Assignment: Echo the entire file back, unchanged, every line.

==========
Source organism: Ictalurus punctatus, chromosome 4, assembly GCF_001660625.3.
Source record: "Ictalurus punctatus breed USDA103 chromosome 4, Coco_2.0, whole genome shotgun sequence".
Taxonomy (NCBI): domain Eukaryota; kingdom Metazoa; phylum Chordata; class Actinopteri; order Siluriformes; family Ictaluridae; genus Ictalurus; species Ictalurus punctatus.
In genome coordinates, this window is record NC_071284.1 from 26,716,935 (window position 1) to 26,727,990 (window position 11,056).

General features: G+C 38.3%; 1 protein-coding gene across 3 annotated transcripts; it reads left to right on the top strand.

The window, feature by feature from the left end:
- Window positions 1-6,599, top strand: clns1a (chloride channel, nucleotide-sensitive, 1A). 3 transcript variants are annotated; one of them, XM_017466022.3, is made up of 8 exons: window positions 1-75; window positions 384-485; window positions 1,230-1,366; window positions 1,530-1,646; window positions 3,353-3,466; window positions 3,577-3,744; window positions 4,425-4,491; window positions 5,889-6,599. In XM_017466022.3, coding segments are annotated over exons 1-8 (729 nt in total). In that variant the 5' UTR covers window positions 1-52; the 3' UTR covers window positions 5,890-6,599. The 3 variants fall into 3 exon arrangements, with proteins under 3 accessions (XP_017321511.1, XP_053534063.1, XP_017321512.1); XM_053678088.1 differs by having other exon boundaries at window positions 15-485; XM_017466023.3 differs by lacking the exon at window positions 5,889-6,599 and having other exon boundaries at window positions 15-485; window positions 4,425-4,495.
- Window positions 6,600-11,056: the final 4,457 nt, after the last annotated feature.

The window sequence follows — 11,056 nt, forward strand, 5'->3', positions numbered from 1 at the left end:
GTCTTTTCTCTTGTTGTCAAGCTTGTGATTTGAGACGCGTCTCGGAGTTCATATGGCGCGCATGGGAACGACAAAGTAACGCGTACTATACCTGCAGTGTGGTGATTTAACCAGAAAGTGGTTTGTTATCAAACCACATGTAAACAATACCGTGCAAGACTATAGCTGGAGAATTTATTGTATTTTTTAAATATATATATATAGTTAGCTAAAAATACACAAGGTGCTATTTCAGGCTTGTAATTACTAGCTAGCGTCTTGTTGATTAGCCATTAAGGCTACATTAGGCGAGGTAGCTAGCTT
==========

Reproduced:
Source organism: Ictalurus punctatus, chromosome 4, assembly GCF_001660625.3.
Source record: "Ictalurus punctatus breed USDA103 chromosome 4, Coco_2.0, whole genome shotgun sequence".
Taxonomy (NCBI): domain Eukaryota; kingdom Metazoa; phylum Chordata; class Actinopteri; order Siluriformes; family Ictaluridae; genus Ictalurus; species Ictalurus punctatus.
In genome coordinates, this window is record NC_071284.1 from 26,716,935 (window position 1) to 26,727,990 (window position 11,056).

General features: G+C 38.3%; 1 protein-coding gene across 3 annotated transcripts; it reads left to right on the top strand.

The window, feature by feature from the left end:
- Window positions 1-6,599, top strand: clns1a (chloride channel, nucleotide-sensitive, 1A). 3 transcript variants are annotated; one of them, XM_017466022.3, is made up of 8 exons: window positions 1-75; window positions 384-485; window positions 1,230-1,366; window positions 1,530-1,646; window positions 3,353-3,466; window positions 3,577-3,744; window positions 4,425-4,491; window positions 5,889-6,599. In XM_017466022.3, coding segments are annotated over exons 1-8 (729 nt in total). In that variant the 5' UTR covers window positions 1-52; the 3' UTR covers window positions 5,890-6,599. The 3 variants fall into 3 exon arrangements, with proteins under 3 accessions (XP_017321511.1, XP_053534063.1, XP_017321512.1); XM_053678088.1 differs by having other exon boundaries at window positions 15-485; XM_017466023.3 differs by lacking the exon at window positions 5,889-6,599 and having other exon boundaries at window positions 15-485; window positions 4,425-4,495.
- Window positions 6,600-11,056: the final 4,457 nt, after the last annotated feature.

The window sequence follows — 11,056 nt, forward strand, 5'->3', positions numbered from 1 at the left end:
GTCTTTTCTCTTGTTGTCAAGCTTGTGATTTGAGACGCGTCTCGGAGTTCATATGGCGCGCATGGGAACGACAAAGTAACGCGTACTATACCTGCAGTGTGGTGATTTAACCAGAAAGTGGTTTGTTATCAAACCACATGTAAACAATACCGTGCAAGACTATAGCTGGAGAATTTATTGTATTTTTTAAATATATATATATAGTTAGCTAAAAATACACAAGGTGCTATTTCAGGCTTGTAATTACTAGCTAGCGTCTTGTTGATTAGCCATTAAGGCTACATTAGGCGAGGTAGCTAGCTT